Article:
The anticipation was palpable Thursday evening in Egypt as residents rushed home or crowded around television sets in coffee shops to witness the latest act in the Great Egyptian Democratic Experiment.
Optimism has become something of a rare commodity here lately; the 15 months since entrenched dictator Hosni Mubarak was driven from power by a whirlwind popular uprising has been messy at best. Crime has risen, the economy is in tatters, Islamist forces now control the parliament, public protests frequently devolve into deadly street battles, and the country is still being run (badly) by the military—in the form of the Supreme Council of the Armed Forces.
Among wide swaths of the Egyptian population, the public discussion has shifted from whether the revolution has failed to exactly who is to blame for the assumed failure. It’s hard to tell whether post-Mubarak Egypt is heading into a golden age or an emotional collapse.
But here was something that had never happened before—something that even the most hardened cynics couldn’t help but view with fascination. On Thursday night (and well into Friday morning) Egyptians witnessed their first ever presidential debate.
The event pitted the two top candidates, according to local polls, against each other. On one side there was Amr Moussa—the well-known former Mubarak-era foreign minister who has spent the decade prior to the revolution as head of the Arab League. Moussa’s adversary, Dr. Abdel Moneim Aboul Fotouh, has spent much of his adult life involved in the Muslim Brotherhood and served several stints in jail as a result. Aboul Fotouh, who had long been regarded as a moderate dissident within the Brotherhood ranks, finally broke with the organization after the revolution and is now packaging himself as a centrist.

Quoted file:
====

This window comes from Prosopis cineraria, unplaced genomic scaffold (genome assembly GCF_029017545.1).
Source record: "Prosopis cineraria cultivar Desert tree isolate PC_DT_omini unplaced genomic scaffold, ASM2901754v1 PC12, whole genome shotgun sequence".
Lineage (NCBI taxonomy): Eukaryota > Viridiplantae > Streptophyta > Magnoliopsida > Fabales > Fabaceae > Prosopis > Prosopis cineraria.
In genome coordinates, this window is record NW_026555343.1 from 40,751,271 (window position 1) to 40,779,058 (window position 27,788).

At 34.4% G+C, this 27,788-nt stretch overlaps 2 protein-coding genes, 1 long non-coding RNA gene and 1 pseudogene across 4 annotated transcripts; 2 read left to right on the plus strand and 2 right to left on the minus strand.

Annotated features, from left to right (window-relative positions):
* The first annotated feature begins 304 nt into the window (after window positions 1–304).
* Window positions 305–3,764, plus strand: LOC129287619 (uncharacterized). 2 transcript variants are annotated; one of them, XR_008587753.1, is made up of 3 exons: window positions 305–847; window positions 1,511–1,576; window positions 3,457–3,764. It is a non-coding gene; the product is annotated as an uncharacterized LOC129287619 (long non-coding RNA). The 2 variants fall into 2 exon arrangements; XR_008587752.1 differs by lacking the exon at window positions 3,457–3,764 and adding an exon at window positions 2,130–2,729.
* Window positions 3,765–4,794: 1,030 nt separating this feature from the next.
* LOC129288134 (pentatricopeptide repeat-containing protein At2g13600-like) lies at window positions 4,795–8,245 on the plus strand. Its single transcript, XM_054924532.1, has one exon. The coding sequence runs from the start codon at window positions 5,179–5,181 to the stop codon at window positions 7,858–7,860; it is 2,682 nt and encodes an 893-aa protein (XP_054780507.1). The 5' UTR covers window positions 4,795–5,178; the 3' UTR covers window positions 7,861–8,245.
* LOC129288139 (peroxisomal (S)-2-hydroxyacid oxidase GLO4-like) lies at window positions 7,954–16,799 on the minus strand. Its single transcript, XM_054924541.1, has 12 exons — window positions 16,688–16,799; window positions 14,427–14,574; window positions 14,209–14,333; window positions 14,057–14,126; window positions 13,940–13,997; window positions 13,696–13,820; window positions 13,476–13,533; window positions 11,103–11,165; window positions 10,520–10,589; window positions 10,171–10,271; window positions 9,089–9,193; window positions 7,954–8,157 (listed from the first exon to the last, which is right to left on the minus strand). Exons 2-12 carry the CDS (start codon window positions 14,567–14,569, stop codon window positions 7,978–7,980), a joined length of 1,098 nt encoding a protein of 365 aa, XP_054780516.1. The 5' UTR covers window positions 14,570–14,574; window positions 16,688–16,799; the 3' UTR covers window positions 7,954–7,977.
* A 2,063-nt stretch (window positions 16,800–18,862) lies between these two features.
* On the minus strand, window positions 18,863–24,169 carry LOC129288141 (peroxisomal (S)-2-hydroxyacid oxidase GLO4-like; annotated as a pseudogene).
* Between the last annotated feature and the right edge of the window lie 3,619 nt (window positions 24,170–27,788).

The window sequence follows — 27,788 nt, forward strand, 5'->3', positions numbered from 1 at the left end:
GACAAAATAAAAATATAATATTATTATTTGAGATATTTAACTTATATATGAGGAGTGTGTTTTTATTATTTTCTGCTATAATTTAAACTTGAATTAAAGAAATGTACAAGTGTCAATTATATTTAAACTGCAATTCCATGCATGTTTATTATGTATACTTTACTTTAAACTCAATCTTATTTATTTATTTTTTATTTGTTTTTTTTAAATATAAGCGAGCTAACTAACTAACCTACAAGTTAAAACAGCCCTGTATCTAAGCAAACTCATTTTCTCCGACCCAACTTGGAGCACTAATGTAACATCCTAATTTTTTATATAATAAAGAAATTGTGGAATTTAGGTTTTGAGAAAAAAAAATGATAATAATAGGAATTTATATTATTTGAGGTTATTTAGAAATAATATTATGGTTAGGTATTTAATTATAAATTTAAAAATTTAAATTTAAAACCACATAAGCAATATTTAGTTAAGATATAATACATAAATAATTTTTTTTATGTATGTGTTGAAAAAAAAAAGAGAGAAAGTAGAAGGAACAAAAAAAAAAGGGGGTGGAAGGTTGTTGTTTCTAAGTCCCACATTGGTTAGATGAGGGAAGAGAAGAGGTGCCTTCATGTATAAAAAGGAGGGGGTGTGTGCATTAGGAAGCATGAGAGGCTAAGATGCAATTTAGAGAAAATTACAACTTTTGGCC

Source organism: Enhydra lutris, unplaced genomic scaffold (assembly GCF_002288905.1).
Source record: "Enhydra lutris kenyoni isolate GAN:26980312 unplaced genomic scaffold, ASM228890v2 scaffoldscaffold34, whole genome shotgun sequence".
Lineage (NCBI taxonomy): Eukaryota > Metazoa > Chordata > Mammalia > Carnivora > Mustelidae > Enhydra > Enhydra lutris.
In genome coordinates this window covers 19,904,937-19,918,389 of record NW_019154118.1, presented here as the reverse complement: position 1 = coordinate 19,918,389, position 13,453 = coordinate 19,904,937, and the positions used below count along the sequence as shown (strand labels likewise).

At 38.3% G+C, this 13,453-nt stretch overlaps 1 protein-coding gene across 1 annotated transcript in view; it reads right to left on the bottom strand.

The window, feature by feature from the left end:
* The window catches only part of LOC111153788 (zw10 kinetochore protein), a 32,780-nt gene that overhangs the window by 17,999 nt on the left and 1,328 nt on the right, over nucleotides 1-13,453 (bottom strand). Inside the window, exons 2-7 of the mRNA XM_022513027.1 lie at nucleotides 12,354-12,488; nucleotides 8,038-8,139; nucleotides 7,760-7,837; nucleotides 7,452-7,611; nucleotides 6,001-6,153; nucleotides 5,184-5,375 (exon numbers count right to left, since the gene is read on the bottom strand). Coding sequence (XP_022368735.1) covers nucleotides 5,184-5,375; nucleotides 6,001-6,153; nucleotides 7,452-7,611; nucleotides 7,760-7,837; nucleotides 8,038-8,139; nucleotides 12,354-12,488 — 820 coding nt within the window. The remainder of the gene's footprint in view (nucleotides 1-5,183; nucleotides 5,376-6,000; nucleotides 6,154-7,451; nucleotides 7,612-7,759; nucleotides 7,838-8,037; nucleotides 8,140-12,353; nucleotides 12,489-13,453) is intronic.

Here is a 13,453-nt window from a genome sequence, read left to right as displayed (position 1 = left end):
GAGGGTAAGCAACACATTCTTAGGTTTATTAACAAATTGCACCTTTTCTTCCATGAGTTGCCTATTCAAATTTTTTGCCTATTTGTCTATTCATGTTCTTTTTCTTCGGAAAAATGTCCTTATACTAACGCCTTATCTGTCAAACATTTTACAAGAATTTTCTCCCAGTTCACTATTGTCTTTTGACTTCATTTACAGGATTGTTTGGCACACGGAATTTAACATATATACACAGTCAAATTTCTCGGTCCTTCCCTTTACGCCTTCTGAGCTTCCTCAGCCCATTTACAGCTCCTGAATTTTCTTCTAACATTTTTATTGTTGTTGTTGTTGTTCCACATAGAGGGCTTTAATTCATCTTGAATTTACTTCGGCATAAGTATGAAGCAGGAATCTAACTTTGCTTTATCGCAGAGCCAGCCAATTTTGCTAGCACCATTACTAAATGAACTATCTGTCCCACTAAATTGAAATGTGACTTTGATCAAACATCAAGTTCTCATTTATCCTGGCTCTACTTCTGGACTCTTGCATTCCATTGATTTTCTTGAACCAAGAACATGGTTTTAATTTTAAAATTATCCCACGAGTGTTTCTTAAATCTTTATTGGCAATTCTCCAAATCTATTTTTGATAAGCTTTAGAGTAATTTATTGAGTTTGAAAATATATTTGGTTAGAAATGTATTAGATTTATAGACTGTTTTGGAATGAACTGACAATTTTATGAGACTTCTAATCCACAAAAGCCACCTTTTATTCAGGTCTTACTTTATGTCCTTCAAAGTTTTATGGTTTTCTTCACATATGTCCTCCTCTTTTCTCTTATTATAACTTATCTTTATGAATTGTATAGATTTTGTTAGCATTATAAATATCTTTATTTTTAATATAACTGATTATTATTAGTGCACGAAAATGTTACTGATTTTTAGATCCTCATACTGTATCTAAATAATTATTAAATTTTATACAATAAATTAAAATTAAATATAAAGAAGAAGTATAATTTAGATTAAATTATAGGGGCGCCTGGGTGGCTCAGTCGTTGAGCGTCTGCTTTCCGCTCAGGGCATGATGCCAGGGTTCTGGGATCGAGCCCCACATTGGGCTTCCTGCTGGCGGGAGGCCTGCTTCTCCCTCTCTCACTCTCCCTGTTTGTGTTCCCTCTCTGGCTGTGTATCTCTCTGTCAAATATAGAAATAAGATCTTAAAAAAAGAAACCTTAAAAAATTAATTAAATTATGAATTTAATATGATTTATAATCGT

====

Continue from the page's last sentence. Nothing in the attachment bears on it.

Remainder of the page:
Before reading a passage from Aboul Fotouh’s memoirs, Moussa said: “I may be doing you a favor here. If you lose, then at least I’ll help you sell some more books,”
Egyptians head to the polls on May 23 and 24, with runoff elections, if necessary, extending into mid-June. The Supreme Council of the Armed Forces has pledged to hand over the reigns of executive power to Egypt’s first democratically elected president by July 1.
But before Egyptian political history could be made Thursday night, there were commercials—lots and lots of commercials. There was also an extended pre-debate stage-setting package that sought, with occasionally hilarious results, to put the whole affair in its proper historical context.
Producers dug up archival footage of the first ever televised American presidential debate between Richard Nixon and John F Kennedy, from 1960. In a surreal comedic moment, viewers also were shown footage of a mock vice presidential debate sketch from Saturday Night Live with Tina Fey playing Sarah Palin—with no acknowledgement that what they were seeing was a satire.
Aboul Fotouh, in a thoroughly Egyptian touch, ended up caught in signature Cairo gridlock and arrived to the studio late; one of his campaign officials tweeted updates from the road.